Post-chiasmatic stroke may result in cerebral blindness. Patients with cerebral blindness suffer from a reduction of vision in the same part of the visual field of both eyes: a homonymous visual field defect (HVFD). Visual field defects vary in extent and quality, ranging from an absolute loss of vision to a relative field loss, in which vision is impaired but not completely absent. In addition, one can find regions within the blind hemifield that process visual information without awareness of the patient, resulting in “blindsight” (1–4). Such patients perform far above chance in a forced-choice visual discrimination task, while reporting no visual percept.
Homonymous visual field defects can seriously interfere with daily life activities like reading, recognition (of familiar persons, locations, or objects), mobility (loss of driving license, disorientation), and job security. It has a relatively high incidence; stroke occurs in about 4% of the population above the age of 65 in European countries (5) and about 30% of these include damage in the occipital region, causing cerebral blindness.
In about 40% of the patients, spontaneous recovery from HVFD occurs to variable extent within the first 3 months after stroke (6–9). Further, spontaneous improvement of the visual field becomes increasingly rare, and after 6 months, the patient enters the chronic phase of the hemianopia.
The treatment of patients suffering from blindness (hemianopia) following stroke is a topic of much recent interest, since a standard rehabilitation protocol is missing. Three rehabilitative approaches are examined, substitution with prisms, visual exploration therapy, and vision restitution (e.g., vision restitution training “VRT”). Therapies with prisms and visual exploration aim at substitution and compensation. While both approaches can be beneficial (10–14), the underlying problem, namely, the visual field defect itself is not targeted. Vision restitution aims to recover part of the blind field by extensively stimulating the border of the field defect, while patients maintain fixation on a central fixation point and make covert attention shifts toward the stimuli. The vision literature and perceptual learning literature strongly suggest that visual training may be beneficial for normal and impaired visual performers alike (15, 16).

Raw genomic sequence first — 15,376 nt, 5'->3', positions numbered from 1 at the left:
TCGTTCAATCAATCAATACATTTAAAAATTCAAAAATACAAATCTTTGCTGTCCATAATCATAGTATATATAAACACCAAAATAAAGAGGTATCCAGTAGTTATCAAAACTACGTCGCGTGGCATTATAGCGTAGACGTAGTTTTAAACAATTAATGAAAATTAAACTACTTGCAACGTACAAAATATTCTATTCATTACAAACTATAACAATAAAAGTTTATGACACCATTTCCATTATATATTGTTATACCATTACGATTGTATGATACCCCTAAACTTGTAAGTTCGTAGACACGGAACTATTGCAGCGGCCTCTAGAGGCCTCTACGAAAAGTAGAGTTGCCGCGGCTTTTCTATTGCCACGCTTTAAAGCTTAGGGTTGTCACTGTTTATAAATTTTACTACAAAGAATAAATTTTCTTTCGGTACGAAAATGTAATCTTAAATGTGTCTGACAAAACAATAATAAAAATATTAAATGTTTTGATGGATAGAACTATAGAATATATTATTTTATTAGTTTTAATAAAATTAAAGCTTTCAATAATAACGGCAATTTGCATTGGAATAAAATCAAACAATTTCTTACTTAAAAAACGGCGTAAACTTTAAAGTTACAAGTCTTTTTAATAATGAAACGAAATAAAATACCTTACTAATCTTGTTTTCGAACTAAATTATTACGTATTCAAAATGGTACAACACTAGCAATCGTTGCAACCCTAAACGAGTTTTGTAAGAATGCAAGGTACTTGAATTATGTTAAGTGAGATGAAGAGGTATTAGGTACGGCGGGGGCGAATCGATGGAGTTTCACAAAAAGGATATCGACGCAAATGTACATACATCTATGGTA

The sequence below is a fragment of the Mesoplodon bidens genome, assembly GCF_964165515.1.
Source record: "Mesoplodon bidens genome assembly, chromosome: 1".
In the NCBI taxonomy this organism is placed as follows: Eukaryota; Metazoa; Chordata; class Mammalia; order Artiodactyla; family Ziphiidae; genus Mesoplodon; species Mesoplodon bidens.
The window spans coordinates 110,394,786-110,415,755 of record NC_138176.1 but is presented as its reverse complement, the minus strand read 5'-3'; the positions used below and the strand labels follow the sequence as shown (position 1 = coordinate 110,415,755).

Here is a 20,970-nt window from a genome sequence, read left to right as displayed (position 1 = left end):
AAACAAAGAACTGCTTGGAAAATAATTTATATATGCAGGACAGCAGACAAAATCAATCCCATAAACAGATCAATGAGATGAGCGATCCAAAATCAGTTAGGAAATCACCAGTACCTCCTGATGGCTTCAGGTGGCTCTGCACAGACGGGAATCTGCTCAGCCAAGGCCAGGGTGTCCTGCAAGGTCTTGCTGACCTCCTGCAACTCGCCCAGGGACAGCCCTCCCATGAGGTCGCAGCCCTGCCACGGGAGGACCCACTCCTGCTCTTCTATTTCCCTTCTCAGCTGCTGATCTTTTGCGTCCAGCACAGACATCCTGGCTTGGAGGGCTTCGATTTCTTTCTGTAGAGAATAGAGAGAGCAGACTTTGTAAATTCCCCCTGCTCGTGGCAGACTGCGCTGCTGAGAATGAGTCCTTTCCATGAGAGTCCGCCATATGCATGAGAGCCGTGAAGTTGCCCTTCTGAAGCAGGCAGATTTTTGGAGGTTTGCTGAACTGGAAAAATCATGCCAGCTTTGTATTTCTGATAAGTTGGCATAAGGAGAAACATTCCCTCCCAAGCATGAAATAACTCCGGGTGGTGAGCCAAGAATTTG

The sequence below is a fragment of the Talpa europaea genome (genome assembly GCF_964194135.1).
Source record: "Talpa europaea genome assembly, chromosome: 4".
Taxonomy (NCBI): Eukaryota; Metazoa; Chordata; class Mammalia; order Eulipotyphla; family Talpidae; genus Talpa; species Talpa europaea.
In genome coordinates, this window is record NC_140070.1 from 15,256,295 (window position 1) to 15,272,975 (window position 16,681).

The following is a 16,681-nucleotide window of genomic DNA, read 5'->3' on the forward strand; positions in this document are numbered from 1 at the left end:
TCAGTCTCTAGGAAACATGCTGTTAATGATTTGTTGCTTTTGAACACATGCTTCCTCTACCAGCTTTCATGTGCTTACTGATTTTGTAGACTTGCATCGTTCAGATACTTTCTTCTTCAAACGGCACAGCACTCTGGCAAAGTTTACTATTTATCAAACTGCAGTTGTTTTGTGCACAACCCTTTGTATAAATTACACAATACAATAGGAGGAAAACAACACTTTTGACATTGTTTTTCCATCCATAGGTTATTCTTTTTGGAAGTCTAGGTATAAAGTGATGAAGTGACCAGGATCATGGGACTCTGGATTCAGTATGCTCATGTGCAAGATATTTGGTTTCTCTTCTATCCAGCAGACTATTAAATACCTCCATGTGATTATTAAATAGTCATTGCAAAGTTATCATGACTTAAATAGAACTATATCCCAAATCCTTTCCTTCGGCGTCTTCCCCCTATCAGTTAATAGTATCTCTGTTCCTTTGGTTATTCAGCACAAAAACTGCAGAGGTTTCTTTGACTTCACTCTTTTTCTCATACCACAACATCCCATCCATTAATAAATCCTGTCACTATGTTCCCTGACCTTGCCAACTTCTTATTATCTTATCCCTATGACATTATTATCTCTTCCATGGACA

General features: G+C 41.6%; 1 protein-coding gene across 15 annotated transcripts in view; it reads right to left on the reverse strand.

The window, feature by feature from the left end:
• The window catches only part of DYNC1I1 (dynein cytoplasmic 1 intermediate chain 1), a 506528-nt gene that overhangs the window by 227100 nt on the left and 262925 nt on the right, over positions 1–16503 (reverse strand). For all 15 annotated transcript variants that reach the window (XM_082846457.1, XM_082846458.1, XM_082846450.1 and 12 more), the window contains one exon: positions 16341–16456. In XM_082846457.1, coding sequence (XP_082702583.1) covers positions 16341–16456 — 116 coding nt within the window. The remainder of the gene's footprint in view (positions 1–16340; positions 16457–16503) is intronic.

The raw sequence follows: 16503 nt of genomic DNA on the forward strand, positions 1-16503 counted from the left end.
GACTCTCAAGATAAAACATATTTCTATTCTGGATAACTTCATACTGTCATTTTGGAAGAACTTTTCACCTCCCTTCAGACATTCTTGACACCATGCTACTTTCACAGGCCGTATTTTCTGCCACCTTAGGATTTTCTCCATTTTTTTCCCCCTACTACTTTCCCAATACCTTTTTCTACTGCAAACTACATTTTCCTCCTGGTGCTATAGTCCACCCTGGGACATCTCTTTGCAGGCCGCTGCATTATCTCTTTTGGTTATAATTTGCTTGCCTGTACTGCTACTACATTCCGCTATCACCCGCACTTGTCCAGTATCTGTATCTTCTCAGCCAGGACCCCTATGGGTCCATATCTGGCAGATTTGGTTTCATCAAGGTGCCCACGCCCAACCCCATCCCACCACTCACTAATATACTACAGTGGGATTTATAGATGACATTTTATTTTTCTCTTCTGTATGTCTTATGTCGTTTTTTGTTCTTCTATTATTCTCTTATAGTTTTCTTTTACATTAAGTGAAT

Indeed, a number of studies have claimed that even in the chronic phase of stroke, part of the visual field can be improved through extensive visual training (17–24). Early observations of this kind (17, 18) have been criticized for technical reasons, i.e., inadequate control of eye movements (25, 26). Also, the lack of a proper control group (27, 28) to exclude both placebo effects and the possibility of spontaneous recovery has been noted. Previous studies applying different methods of vision training (20, 24, 29, 30) have collected a body of evidence that counters the first complaint. In the present study, we focus on the second objection that a large-scale study with a proper controlled study design is lacking.